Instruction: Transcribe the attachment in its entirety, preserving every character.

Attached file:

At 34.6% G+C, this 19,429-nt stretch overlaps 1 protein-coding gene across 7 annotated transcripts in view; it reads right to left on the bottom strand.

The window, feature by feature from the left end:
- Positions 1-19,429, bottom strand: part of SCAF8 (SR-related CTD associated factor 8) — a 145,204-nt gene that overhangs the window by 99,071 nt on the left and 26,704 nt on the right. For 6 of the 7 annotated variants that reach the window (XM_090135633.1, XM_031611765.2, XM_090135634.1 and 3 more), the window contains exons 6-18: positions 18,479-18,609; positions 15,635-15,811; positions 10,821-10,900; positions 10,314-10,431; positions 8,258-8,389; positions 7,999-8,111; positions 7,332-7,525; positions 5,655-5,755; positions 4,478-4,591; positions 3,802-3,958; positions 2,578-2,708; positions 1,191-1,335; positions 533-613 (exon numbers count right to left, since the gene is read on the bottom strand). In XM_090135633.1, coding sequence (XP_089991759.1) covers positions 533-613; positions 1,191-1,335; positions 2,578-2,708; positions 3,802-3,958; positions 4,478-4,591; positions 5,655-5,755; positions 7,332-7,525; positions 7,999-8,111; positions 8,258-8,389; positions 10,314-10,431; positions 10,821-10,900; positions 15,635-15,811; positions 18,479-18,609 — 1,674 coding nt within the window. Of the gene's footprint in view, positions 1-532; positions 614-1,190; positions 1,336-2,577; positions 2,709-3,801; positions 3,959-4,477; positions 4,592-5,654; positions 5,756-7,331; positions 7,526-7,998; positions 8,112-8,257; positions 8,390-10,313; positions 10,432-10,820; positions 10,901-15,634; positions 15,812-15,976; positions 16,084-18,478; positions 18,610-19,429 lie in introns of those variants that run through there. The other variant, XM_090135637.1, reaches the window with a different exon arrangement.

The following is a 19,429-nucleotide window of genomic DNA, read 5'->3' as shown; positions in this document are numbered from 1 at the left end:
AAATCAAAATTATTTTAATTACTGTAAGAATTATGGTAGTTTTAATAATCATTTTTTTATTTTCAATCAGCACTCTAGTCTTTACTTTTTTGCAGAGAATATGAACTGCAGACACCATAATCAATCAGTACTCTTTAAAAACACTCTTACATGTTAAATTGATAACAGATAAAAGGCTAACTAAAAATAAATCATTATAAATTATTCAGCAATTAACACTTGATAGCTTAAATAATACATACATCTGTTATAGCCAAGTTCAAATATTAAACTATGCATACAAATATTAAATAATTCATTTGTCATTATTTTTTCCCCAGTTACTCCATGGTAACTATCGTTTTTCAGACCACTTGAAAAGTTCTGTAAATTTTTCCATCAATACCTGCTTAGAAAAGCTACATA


At 34.6% G+C, this 19,429-nt stretch overlaps 1 protein-coding gene across 7 annotated transcripts in view; it reads right to left on the bottom strand.

The window, feature by feature from the left end:
- Positions 1-19,429, bottom strand: part of SCAF8 (SR-related CTD associated factor 8) — a 145,204-nt gene that overhangs the window by 99,071 nt on the left and 26,704 nt on the right. For 6 of the 7 annotated variants that reach the window (XM_090135633.1, XM_031611765.2, XM_090135634.1 and 3 more), the window contains exons 6-18: positions 18,479-18,609; positions 15,635-15,811; positions 10,821-10,900; positions 10,314-10,431; positions 8,258-8,389; positions 7,999-8,111; positions 7,332-7,525; positions 5,655-5,755; positions 4,478-4,591; positions 3,802-3,958; positions 2,578-2,708; positions 1,191-1,335; positions 533-613 (exon numbers count right to left, since the gene is read on the bottom strand). In XM_090135633.1, coding sequence (XP_089991759.1) covers positions 533-613; positions 1,191-1,335; positions 2,578-2,708; positions 3,802-3,958; positions 4,478-4,591; positions 5,655-5,755; positions 7,332-7,525; positions 7,999-8,111; positions 8,258-8,389; positions 10,314-10,431; positions 10,821-10,900; positions 15,635-15,811; positions 18,479-18,609 — 1,674 coding nt within the window. Of the gene's footprint in view, positions 1-532; positions 614-1,190; positions 1,336-2,577; positions 2,709-3,801; positions 3,959-4,477; positions 4,592-5,654; positions 5,756-7,331; positions 7,526-7,998; positions 8,112-8,257; positions 8,390-10,313; positions 10,432-10,820; positions 10,901-15,634; positions 15,812-15,976; positions 16,084-18,478; positions 18,610-19,429 lie in introns of those variants that run through there. The other variant, XM_090135637.1, reaches the window with a different exon arrangement.

The following is a 19,429-nucleotide window of genomic DNA, read 5'->3' as shown; positions in this document are numbered from 1 at the left end:
AAATCAAAATTATTTTAATTACTGTAAGAATTATGGTAGTTTTAATAATCATTTTTTTATTTTCAATCAGCACTCTAGTCTTTACTTTTTTGCAGAGAATATGAACTGCAGACACCATAATCAATCAGTACTCTTTAAAAACACTCTTACATGTTAAATTGATAACAGATAAAAGGCTAACTAAAAATAAATCATTATAAATTATTCAGCAATTAACACTTGATAGCTTAAATAATACATACATCTGTTATAGCCAAGTTCAAATATTAAACTATGCATACAAATATTAAATAATTCATTTGTCATTATTTTTTCCCCAGTTACTCCATGGTAACTATCGTTTTTCAGACCACTTGAAAAGTTCTGTAAATTTTTCCATCAATACCTGCTTAGAAAAGCTACATA